While reading many of the solutions to the last AlgPoW of this year (The Professors' Primes), I was struck by the frequency of how many students immediately jumped to the conclusion that they would have to solve it by massive amounts of what we call "guess-and-check". Yet when looked at more calmly, it turns out to be more like a "domino" game we all played in our youth. You know the one: standing several dominoes on their small ends close together, and by flipping the first one, it tilts the second one, which tilts the third, and so on till all are down.
Many students solved the problem like that: one basic idea led to a 2nd one, which led to a 3rd, and before you know it ÃÂ the solution was done! And as for "guess-and-check"? Well, it could be said they hardly used it.
But I digress from my main reason for titling this post as I didÃÂ
When I was a kid (and it's still used today), we were taught to solve some problems by "trial and error". Now what kind of mixed message are we sending to a student with that duality? "Trial" is good [as in "If at first you don't succeed, try, try again."]. But "error"? Who likes to make errors? "Error" is bad. And, gee, if your first trial was lucky, and you got the right answer needed, you didn't make any error in the first place. But I was never lucky.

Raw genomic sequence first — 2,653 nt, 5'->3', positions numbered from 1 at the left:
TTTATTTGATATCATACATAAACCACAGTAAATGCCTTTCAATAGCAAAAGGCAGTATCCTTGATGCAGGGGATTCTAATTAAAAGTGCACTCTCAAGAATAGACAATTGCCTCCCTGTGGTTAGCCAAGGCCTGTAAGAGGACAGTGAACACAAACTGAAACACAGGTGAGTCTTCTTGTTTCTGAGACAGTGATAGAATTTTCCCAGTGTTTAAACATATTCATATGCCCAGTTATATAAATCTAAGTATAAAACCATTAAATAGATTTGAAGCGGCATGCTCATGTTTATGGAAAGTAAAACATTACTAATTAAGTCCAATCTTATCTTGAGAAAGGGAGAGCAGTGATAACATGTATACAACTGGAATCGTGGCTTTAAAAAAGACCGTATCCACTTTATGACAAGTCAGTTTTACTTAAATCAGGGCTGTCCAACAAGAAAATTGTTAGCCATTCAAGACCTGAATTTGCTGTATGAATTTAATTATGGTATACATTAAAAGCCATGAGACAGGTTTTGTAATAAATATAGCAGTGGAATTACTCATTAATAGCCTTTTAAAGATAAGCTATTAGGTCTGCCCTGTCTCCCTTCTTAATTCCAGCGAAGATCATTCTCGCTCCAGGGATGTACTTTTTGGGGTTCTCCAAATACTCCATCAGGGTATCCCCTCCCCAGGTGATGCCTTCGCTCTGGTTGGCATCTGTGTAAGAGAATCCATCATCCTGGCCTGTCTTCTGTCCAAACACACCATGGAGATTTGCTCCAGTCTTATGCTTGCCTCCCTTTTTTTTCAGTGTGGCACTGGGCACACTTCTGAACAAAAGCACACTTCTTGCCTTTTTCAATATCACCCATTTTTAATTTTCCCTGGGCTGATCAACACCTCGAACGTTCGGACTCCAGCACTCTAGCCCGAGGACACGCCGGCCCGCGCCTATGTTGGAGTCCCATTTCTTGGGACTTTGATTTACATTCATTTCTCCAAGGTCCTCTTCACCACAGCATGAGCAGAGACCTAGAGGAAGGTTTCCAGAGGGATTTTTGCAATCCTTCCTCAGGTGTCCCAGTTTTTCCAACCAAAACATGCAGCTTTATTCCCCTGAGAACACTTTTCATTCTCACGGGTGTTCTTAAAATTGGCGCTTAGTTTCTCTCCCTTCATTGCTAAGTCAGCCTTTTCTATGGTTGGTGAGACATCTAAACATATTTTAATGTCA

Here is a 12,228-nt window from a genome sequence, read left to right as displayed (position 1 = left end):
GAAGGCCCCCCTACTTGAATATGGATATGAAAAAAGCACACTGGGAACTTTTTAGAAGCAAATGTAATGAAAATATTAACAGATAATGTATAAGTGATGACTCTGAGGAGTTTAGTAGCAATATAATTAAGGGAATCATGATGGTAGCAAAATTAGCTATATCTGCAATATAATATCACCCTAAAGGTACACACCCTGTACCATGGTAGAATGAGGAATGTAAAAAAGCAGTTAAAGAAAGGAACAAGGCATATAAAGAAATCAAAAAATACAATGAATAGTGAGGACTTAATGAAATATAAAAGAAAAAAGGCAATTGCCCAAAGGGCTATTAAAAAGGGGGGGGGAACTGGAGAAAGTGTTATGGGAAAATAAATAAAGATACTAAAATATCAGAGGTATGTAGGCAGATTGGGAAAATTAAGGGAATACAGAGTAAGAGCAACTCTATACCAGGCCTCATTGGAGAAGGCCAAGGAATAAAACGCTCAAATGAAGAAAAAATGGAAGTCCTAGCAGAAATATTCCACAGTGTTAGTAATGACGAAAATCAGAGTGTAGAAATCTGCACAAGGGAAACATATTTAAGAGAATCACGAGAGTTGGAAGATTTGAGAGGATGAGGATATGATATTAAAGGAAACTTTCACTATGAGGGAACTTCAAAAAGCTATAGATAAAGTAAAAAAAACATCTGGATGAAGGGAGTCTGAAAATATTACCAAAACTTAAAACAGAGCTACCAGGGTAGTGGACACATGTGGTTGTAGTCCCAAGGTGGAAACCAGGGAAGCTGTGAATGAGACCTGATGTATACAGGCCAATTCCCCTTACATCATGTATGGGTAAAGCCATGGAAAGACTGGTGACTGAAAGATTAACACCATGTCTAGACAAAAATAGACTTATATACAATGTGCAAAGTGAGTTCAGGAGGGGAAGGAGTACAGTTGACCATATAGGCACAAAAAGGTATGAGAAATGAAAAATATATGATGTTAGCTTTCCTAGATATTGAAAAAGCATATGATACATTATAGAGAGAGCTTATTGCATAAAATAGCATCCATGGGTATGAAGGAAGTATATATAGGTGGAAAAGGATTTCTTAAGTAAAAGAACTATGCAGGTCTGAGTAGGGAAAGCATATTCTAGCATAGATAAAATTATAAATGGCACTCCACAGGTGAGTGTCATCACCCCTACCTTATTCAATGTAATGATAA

Later, along came another duality, just about as bad (IMHO): "guess and check". Now everybody agrees that it's good to check your work. That's one of the staples of the Polya scheme: check your work to see if it's correct and reasonable. But guessing is, I feel, a little on the negative side of the "scale of things". When taking a multiple-choice exam, mere guessing from the 4 or 5 choices is not usually a wise strategy for success. If students are taught to reflect on the outcomes of successive guesses, in order to make future guesses better, that would be good. But that takes time and good number sense on the part of the solver.
I think the result here is that we've just replaced a "good-bad" duality with a "bad-good" one. There were times in my teaching that I would have liked to try a radical idea and use a "good-good" duality philosophy, saying "trial and check" instead. I can't help but wonder if that might not have had a better effect in the minds of the learners as they attempted to solve hard and unfamiliar problems. But I guess I'll never know, because I am currently in the process of retiring from classroom teaching. I must leave that question to be answered by other colleagues.
In closing, I'd like to cite the lyrics of a famous hit song popular during the big band days of swing music:
"Accentuate the positive, eliminate the negative, Latch on to the affirmative, and don't mess with Mr. In-between."